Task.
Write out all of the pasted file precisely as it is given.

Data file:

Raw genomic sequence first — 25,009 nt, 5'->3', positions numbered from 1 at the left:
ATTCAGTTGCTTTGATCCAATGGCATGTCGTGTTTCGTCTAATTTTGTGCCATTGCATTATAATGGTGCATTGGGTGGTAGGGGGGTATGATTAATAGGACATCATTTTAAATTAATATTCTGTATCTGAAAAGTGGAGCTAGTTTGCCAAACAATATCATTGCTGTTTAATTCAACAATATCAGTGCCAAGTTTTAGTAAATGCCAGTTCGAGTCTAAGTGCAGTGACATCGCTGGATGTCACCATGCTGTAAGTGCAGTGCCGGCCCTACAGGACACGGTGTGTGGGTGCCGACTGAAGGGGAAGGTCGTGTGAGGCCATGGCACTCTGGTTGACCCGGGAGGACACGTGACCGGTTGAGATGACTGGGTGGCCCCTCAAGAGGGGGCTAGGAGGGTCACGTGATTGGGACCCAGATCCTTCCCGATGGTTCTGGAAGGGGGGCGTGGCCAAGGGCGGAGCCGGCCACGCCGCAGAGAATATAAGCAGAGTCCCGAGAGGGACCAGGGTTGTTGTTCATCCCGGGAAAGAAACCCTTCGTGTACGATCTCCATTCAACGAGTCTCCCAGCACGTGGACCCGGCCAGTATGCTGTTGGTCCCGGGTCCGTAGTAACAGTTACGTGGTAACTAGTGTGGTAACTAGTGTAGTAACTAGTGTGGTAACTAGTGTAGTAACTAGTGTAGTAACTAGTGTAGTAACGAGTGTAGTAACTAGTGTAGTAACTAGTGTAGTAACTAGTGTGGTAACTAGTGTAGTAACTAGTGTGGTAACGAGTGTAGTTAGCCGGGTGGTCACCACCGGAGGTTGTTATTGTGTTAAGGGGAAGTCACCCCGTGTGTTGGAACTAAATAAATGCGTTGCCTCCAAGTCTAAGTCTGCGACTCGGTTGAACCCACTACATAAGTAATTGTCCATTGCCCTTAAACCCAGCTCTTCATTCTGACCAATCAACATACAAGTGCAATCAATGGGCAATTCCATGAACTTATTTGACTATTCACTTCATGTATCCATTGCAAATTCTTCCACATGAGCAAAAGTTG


Raw genomic sequence first — 25,009 nt, 5'->3', positions numbered from 1 at the left:
ATTCAGTTGCTTTGATCCAATGGCATGTCGTGTTTCGTCTAATTTTGTGCCATTGCATTATAATGGTGCATTGGGTGGTAGGGGGGTATGATTAATAGGACATCATTTTAAATTAATATTCTGTATCTGAAAAGTGGAGCTAGTTTGCCAAACAATATCATTGCTGTTTAATTCAACAATATCAGTGCCAAGTTTTAGTAAATGCCAGTTCGAGTCTAAGTGCAGTGACATCGCTGGATGTCACCATGCTGTAAGTGCAGTGCCGGCCCTACAGGACACGGTGTGTGGGTGCCGACTGAAGGGGAAGGTCGTGTGAGGCCATGGCACTCTGGTTGACCCGGGAGGACACGTGACCGGTTGAGATGACTGGGTGGCCCCTCAAGAGGGGGCTAGGAGGGTCACGTGATTGGGACCCAGATCCTTCCCGATGGTTCTGGAAGGGGGGCGTGGCCAAGGGCGGAGCCGGCCACGCCGCAGAGAATATAAGCAGAGTCCCGAGAGGGACCAGGGTTGTTGTTCATCCCGGGAAAGAAACCCTTCGTGTACGATCTCCATTCAACGAGTCTCCCAGCACGTGGACCCGGCCAGTATGCTGTTGGTCCCGGGTCCGTAGTAACAGTTACGTGGTAACTAGTGTGGTAACTAGTGTAGTAACTAGTGTGGTAACTAGTGTAGTAACTAGTGTAGTAACTAGTGTAGTAACGAGTGTAGTAACTAGTGTAGTAACTAGTGTAGTAACTAGTGTGGTAACTAGTGTAGTAACTAGTGTGGTAACGAGTGTAGTTAGCCGGGTGGTCACCACCGGAGGTTGTTATTGTGTTAAGGGGAAGTCACCCCGTGTGTTGGAACTAAATAAATGCGTTGCCTCCAAGTCTAAGTCTGCGACTCGGTTGAACCCACTACATAAGTAATTGTCCATTGCCCTTAAACCCAGCTCTTCATTCTGACCAATCAACATACAAGTGCAATCAATGGGCAATTCCATGAACTTATTTGACTATTCACTTCATGTATCCATTGCAAATTCTTCCACATGAGCAAAAGTTG